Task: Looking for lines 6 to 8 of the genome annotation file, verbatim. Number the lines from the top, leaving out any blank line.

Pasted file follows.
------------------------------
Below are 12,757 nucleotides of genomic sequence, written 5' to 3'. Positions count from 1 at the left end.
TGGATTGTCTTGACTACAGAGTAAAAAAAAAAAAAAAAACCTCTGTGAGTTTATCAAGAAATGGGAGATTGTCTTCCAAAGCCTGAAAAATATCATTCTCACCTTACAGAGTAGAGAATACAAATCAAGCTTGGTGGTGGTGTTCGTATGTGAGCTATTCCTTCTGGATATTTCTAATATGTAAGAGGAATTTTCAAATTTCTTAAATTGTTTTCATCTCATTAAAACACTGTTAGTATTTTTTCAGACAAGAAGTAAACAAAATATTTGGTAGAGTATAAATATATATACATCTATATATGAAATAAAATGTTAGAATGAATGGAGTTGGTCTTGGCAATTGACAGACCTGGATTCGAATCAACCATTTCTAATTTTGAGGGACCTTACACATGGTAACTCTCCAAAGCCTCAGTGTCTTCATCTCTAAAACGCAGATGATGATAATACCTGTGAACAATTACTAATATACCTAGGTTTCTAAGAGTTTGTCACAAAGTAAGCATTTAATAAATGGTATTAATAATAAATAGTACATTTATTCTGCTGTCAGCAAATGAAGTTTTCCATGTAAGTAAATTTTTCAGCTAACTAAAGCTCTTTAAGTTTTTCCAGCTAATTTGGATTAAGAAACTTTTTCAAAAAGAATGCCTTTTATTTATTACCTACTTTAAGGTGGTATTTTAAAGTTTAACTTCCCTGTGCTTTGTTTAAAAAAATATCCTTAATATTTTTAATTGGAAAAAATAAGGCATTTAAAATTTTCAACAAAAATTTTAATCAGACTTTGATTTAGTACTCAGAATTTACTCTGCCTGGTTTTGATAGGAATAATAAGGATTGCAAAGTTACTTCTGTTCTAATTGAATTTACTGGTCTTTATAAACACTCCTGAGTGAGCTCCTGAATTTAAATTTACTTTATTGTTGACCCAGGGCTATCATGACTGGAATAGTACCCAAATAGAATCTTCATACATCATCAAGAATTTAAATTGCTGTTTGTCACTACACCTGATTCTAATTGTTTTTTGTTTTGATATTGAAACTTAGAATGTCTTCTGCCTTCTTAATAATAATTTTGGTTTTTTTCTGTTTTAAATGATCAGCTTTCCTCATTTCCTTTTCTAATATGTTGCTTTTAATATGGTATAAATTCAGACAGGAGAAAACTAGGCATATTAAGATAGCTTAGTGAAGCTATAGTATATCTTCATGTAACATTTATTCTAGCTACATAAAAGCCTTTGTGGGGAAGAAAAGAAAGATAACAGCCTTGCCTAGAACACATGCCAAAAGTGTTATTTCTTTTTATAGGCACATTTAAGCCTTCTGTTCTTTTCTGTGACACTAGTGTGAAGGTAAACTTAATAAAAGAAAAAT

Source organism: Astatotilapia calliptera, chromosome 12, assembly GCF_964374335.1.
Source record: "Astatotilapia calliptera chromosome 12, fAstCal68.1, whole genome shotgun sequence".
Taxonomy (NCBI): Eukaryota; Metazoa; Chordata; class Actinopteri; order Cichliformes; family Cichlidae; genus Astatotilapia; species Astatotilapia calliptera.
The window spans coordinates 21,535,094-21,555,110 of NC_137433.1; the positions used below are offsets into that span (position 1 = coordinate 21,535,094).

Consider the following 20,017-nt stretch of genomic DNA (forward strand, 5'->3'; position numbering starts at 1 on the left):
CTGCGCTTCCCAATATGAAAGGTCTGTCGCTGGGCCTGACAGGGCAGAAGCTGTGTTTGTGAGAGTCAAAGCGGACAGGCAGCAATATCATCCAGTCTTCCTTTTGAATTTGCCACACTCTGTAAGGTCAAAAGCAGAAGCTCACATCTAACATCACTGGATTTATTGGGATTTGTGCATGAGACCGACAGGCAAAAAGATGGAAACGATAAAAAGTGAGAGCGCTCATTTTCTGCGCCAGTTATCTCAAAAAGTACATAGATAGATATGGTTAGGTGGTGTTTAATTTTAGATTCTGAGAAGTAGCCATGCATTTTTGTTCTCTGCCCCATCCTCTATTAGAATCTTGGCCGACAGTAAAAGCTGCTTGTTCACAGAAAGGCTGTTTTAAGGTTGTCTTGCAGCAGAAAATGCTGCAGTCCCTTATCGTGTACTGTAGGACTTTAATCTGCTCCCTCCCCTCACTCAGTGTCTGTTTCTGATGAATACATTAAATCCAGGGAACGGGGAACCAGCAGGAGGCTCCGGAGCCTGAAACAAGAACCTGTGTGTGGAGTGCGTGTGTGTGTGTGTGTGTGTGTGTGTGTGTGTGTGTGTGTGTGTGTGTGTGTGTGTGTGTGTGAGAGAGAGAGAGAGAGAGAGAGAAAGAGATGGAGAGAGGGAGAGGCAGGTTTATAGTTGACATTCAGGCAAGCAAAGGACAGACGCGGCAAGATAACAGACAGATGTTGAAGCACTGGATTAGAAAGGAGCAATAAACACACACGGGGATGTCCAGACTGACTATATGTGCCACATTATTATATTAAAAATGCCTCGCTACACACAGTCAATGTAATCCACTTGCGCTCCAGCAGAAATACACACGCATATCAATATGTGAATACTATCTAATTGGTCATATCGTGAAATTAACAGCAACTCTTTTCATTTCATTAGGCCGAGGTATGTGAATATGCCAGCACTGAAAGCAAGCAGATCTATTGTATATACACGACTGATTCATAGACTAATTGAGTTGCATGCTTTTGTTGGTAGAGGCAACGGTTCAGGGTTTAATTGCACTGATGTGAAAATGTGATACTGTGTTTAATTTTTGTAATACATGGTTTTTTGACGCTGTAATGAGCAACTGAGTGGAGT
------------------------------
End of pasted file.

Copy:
The window spans coordinates 21,535,094-21,555,110 of NC_137433.1; the positions used below are offsets into that span (position 1 = coordinate 21,535,094).

Consider the following 20,017-nt stretch of genomic DNA (forward strand, 5'->3'; position numbering starts at 1 on the left):
CTGCGCTTCCCAATATGAAAGGTCTGTCGCTGGGCCTGACAGGGCAGAAGCTGTGTTTGTGAGAGTCAAAGCGGACAGGCAGCAATATCATCCAGTCTTCCTTTTGAATTTGCCACACTCTGTAAGGTCAAAAGCAGAAGCTCACATCTAACATCACTGGATTTATTGGGATTTGTGCATGAGACCGACAGGCAAAAAGATGGAAACGATAAAAAGTGAGAGCGCTCATTTTCTGCGCCAGTTATCTCAAAAAGTACATAGATAGATATGGTTAGGTGGTGTTTAATTTTAGATTCTGAGAAGTAGCCATGCATTTTTGTTCTCTGCCCCATCCTCTATTAGAATCTTGGCCGACAGTAAAAGCTGCTTGTTCACAGAAAGGCTGTTTTAAGGTTGTCTTGCAGCAGAAAATGCTGCAGTCCCTTATCGTGTACTGTAGGACTTTAATCTGCTCCCTCCCCTCACTCAGTGTCTGTTTCTGATGAATACATTAAATCCAGGGAACGGGGAACCAGCAGGAGGCTCCGGAGCCTGAAACAAGAACCTGTGTGTGGAGTGCGTGTGTGTGTGTGTGTGTGTGTGTGTGTGTGTGTGTGTGTGTGTGTGTGTGTGTGTGTGTGTGAGAGAGAGAGAGAGAGAGAGAGAAAGAGATGGAGAGAGGGAGAGGCAGGTTTATAGTTGACATTCAGGCAAGCAAAGGACAGACGCGGCAAGATAACAGACAGATGTTGAAGCACTGGATTAGAAAGGAGCAATAAACACACACGGGGATGTCCAGACTGACTATATGTGCCACATTATTATATTAAAAATGCCTCGCTACACACAGTCAATGTAATCCACTTGCGCTCCAGCAGAAATACACACGCATATCAATATGTGAATACTATCTAATTGGTCATATCGTGAAATTAACAGCAACTCTTTTCATTTCATTAGGCCGAGGTATGTGAATATGCCAGCACTGAAAGCAAGCAGATCTATTGTATATACACGACTGATTCATAGACTAATTGAGTTGCATGCTTTTGTTGGTAGAGGCAACGGTTCAGGGTTTAATTGCACTGATGTGAAAATGTGATACTGTGTTTAATTTTTGTAATACATGGTTTTTTGACGCTGTAATGAGCAACTGAGTGGAGT